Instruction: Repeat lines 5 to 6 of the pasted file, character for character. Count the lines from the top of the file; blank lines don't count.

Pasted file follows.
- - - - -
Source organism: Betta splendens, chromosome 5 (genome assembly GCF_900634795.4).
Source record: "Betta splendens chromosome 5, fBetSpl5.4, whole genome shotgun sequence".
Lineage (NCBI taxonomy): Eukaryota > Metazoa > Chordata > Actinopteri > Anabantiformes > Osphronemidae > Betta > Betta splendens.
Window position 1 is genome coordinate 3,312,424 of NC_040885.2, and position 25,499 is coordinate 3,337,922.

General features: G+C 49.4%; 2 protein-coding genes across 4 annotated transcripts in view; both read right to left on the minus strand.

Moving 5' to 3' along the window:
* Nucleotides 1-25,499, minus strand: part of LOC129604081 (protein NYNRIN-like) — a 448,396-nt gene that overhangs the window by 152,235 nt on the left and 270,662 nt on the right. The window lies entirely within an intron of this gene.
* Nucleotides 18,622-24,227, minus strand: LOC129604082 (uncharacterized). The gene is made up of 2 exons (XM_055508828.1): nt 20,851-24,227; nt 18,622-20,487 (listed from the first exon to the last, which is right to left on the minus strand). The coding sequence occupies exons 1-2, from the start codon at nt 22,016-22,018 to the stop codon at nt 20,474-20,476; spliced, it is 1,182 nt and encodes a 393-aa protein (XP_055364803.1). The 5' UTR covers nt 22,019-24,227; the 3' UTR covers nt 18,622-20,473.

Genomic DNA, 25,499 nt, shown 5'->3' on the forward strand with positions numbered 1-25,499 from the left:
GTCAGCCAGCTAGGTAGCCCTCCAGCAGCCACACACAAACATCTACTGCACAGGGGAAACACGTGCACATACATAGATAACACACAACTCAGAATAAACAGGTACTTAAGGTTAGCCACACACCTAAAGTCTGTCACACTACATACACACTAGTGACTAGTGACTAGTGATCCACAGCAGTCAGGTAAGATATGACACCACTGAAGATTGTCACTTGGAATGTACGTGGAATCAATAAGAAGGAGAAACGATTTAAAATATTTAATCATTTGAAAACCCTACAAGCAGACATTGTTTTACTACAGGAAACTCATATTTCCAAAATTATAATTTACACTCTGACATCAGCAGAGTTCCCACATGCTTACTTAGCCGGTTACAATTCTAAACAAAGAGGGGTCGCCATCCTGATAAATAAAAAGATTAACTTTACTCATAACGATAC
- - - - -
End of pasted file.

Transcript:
General features: G+C 49.4%; 2 protein-coding genes across 4 annotated transcripts in view; both read right to left on the minus strand.

Moving 5' to 3' along the window: